As an engineer and specialist in plastic mouldings he had the skills to make the best job of it and soon, by popular demand, was supplying his fellow competitors. In time, with the adventure sector ever expanding – there were adventure riders, too, looking for added fuel capacity and fairings to complete their conversions of the veritable 690.
His first kits were made using moulds hand-hewn from foam using carving knives and scalpels. But such has been the demand that the first moulds simply wore out. His second set of moulds were made using CAD design and 3D modelling, after first having had a 690 laser scanned top to bottom. Accuracy is down to ±0.1mm – it’s a proper 21st century operation. RRP exports worldwide and while America, Australia and Europe have been traditional markets, they’re seeing increasing demand from emerging markets such as South America, Asia and Russia.
The KTM 690 does, though, sit at the super-enthusiasts end of the adventure market. For their next project RRP were attracted to a more everyman ideal. Morgan had witnessed the keen take-up of the Honda CB500X by American adventure riders. Stock, its off-road capability is limited, but given a keen price point and the real-world specifications it was identifiably a good launch point for a project.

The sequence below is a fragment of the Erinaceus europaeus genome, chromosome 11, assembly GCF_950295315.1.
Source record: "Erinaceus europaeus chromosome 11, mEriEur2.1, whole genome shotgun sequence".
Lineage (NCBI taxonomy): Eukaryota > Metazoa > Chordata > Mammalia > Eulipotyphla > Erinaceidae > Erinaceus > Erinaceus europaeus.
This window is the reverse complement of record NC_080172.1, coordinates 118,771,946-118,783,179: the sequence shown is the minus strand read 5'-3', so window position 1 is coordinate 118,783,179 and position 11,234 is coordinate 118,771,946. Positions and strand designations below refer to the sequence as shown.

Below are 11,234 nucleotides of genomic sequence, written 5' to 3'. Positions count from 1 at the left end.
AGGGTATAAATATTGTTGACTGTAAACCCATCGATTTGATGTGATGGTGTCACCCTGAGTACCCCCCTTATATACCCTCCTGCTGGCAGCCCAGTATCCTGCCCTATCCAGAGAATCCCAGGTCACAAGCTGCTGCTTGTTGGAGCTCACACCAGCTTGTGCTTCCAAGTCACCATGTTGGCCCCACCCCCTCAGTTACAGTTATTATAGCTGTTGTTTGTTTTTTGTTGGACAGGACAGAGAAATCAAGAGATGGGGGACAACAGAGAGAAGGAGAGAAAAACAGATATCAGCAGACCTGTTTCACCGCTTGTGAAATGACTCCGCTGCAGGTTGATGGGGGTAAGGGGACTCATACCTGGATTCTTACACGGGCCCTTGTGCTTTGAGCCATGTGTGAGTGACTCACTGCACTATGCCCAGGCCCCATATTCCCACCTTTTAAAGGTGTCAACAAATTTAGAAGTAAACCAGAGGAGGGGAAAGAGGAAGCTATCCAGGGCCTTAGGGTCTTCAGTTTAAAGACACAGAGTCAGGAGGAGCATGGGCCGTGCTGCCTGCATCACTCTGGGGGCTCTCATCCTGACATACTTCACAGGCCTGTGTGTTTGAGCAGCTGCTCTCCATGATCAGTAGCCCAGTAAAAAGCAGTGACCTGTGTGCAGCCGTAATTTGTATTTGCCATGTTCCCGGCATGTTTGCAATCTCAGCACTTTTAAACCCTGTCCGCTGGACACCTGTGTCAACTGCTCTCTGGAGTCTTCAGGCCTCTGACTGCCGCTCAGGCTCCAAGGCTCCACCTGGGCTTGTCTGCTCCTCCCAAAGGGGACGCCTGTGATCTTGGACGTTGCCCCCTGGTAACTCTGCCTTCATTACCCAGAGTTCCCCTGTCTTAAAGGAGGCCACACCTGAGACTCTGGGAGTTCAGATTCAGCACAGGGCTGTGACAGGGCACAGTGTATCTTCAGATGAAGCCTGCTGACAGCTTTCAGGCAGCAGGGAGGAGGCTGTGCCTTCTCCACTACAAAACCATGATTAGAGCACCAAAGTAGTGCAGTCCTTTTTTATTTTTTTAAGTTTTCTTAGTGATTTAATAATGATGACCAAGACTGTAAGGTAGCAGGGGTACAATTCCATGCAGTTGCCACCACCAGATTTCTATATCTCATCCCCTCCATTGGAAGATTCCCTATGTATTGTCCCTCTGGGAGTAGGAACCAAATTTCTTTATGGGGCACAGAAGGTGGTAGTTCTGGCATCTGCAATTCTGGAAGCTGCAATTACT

“We liked the idea of a smaller, lighter adventure bike, but with full-size capability,” explains Mitichinson. “With the demographic of riders getting older there’s a probable trend toward smaller adventure bikes. Even if you’re used to riding a 1200 there’ll come the day when you still want to ride but you don’t really want a 300-kilo 150hp machine – you’ll have more fun on a bike two-thirds the weight and half the power. And for half the price!” And so began the creation of the CB500X Adventure.
The project started with the wheels. As standard, the CB500X is equipped with cast 17in wheels – no good for real adventure – but finding alternatives proved almost impossible.
“You’re stuck with a 17in rear” says Mitchinson, “because the 500X has a gearbox driven speedo, and while there were 17in spoked wheels available they didn’t come with the cush drive that the Honda has – so that meant we had to develop our own. We tried a 21in front but it was too high, fouling the radiator, so we settled on a 19in as a good compromise.”